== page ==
SOURCE: Noel-Levitz


July 20, 2011 11:18 ET

New Report Finds That Nearly 60 Percent of Prospective College Students Are Researching College Choices With Their Parents

Both Parents and Students Look for Links Related to Academic Programs and Admissions Information When First Visiting College Web Sites

IOWA CITY, IA--(Marketwire - Jul 20, 2011) - The college research process appears to be a collaborative one for most prospective students and their parents. In a recent study, 59 percent of college-bound high school seniors said they researched colleges with their parents, while 66 percent of their parents said they were researching colleges with their children.

This finding comes from the new report, "The Online Expectations of Prospective College Students and Their Parents." The report is the latest in the ongoing E-Expectations series, a research project analyzing the online expectations and behaviors of college-bound high school students conducted by Noel-Levitz, the leading higher education consulting firm; OmniUpdate, the leading Web content management system (CMS) provider to higher education; and the National Research Center for College & University Admissions (NRCCUA), a non-profit education research organization that conducts the nation's largest educational planning survey among high school students.

The 2011 E-Expectations study surveyed more than 1,043 college-bound high school seniors and 517 of their parents. In addition to reporting that they were researching colleges together, 49 percent of students and 61 percent of parents said the final decision on where to enroll would also be done together.

"It's clear that, at least half of the time, a college is not just recruiting a high school student. The parents are also involved, and they bring a different perspective and perhaps a different set of expectations," said Kevin Crockett, president and CEO of Noel-Levitz. "With the escalating cost of attendance, too, it's likely that parents also want reassurance that an institution is a good investment, which probably explains why 42 percent of parents said they first look for academic information on a school's Web site."

Regarding online cost calculators -- which will be required by federal law starting October 2011 -- 36 percent of students and 26 percent of parents said they had used one; the numbers were 28 percent and 20 percent respectively when asked if they had used scholarship calculators. For those who had used neither, nearly 50 percent of students and 67 percent of parents said they had not seen one.

The study also examined the influence of social media. Among students, 80 percent said they had a Facebook account; the number was 48 percent for parents. While 27 percent of those students said they had visited a college Facebook page, only 12 percent of parents on Facebook had done the same. Twitter participation was far lower, with only 9 percent of students and 5 percent of parents saying they had a Twitter account. With YouTube, 27 percent of students and 17 percent of parents said they had searched for schools there.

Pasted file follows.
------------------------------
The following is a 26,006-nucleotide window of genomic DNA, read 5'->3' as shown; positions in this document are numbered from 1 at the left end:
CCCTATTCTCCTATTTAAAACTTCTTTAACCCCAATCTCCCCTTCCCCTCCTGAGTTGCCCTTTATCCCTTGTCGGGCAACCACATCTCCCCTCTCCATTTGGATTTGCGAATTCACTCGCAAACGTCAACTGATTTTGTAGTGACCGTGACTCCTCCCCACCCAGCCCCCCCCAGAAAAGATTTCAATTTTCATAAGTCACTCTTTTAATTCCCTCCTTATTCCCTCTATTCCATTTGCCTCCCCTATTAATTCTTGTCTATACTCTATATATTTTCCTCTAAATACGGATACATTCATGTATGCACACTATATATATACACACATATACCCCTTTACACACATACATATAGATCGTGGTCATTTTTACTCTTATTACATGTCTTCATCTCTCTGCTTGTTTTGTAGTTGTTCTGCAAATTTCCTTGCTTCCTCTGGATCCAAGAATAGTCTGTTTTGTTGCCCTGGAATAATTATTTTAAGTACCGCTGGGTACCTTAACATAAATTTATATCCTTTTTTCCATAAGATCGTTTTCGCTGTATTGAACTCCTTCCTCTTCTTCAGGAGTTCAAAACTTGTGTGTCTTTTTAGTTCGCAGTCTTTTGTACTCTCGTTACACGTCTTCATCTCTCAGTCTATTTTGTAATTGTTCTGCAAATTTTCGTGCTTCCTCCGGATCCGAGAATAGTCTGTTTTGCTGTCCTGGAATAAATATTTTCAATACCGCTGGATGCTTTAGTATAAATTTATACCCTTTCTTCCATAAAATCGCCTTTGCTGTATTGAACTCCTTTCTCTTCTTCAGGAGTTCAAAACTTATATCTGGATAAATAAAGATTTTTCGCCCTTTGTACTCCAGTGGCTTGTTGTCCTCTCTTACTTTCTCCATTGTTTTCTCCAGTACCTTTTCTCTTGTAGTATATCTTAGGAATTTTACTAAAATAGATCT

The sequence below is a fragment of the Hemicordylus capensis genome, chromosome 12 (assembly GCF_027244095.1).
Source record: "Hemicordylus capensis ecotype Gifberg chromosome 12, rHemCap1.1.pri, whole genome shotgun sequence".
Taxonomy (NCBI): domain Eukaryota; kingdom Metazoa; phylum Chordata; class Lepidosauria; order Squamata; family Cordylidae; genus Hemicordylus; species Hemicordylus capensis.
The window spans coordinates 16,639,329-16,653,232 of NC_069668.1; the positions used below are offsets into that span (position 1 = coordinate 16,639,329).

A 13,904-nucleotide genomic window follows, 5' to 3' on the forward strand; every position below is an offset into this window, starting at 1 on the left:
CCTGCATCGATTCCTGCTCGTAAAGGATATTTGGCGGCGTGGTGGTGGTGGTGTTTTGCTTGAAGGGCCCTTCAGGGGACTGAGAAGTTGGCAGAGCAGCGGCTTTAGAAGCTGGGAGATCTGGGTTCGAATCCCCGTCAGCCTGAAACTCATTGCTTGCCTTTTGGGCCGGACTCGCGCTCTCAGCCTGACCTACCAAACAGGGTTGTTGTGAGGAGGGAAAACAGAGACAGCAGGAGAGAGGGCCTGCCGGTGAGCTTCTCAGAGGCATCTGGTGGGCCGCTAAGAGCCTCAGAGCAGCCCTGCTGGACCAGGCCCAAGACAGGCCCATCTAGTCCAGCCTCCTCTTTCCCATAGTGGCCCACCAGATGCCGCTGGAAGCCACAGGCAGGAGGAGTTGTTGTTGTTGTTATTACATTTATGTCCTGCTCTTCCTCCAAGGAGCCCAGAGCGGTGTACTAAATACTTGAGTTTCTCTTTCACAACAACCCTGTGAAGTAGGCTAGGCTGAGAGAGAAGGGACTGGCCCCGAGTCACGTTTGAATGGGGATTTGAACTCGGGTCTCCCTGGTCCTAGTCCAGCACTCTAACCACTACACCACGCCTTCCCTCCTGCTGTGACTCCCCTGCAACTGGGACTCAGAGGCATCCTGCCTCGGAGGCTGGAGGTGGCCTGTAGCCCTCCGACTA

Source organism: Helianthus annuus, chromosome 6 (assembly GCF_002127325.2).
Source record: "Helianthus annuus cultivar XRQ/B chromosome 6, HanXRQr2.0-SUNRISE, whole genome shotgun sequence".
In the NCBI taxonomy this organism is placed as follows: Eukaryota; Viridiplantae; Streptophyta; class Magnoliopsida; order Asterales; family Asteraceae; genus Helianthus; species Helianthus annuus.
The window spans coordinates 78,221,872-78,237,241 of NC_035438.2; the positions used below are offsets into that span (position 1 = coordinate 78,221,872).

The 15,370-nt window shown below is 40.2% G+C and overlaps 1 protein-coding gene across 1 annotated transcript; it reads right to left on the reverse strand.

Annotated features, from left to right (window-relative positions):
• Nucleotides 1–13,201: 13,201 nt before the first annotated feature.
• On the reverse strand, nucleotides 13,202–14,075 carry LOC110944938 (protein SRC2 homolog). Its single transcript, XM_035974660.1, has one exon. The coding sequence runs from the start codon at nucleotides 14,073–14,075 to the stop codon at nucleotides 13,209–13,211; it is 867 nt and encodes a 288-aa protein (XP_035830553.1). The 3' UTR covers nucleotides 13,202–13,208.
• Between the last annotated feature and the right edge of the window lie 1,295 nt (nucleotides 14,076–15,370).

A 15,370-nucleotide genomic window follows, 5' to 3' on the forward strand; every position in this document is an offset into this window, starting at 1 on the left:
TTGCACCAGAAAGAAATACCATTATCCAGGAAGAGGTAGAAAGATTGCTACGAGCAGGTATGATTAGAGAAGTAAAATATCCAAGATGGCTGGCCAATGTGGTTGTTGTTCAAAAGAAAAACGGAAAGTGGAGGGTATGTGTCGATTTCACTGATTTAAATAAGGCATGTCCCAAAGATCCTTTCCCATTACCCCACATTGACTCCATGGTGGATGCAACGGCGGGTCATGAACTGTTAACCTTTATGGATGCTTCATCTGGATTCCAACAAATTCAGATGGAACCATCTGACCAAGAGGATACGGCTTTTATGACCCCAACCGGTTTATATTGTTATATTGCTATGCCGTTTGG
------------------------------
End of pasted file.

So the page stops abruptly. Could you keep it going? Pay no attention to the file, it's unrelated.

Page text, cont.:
"What we're seeing here is that the Web site is still by far the primary driver for information about a campus," says Lance Merker, president and CEO of OmniUpdate. "Most students and parents come to a campus site and want the nuts and bolts of attendance. Social media supports that information for a significant number of students, but it is not the main attraction when it comes to recruitment. However, I would not be surprised to see its influence continue to grow in the enrollment process."

The findings will be presented at the Noel-Levitz National Conference on Student Recruitment, Marketing, and Retention, July 26-28, Denver, and at the virtual E-Recruitment Forum, sponsored by CollegeWeekLive, The Chronicle of Higher Education, and Noel-Levitz, and planned for August 18.

To see the full report, visit:

About the sponsors

Noel-Levitz has consulted with 2,700 public and private institutions, helping these campuses and systems reach their goals for enrollment, marketing, and student success at the undergraduate and graduate/professional levels.

OmniUpdate is the leading Web content management system (CMS) provider for higher education. OmniUpdate's enterprise Web CMS, OU Campus™, empowers institutions to effectively manage and enhance their Web presence and take advantage of the latest web and mobile technologies. OU Campus is secure and scalable, offering a complete feature set, extensible tools, and deployment flexibility supported by exceptional customer service and extensive community resources. More than 550 college and university Web sites are managed using OU Campus.

NRCCUA (National Center for College & University Admissions)
NRCCUA conducts the nation's largest educational planning survey among high school students. This valuable program facilitates a key link between the individual educational goals and preferences of students and the vast offerings of colleges and universities. Services include student search programs, printed and online recruitment publications, and Web-based communications resources.

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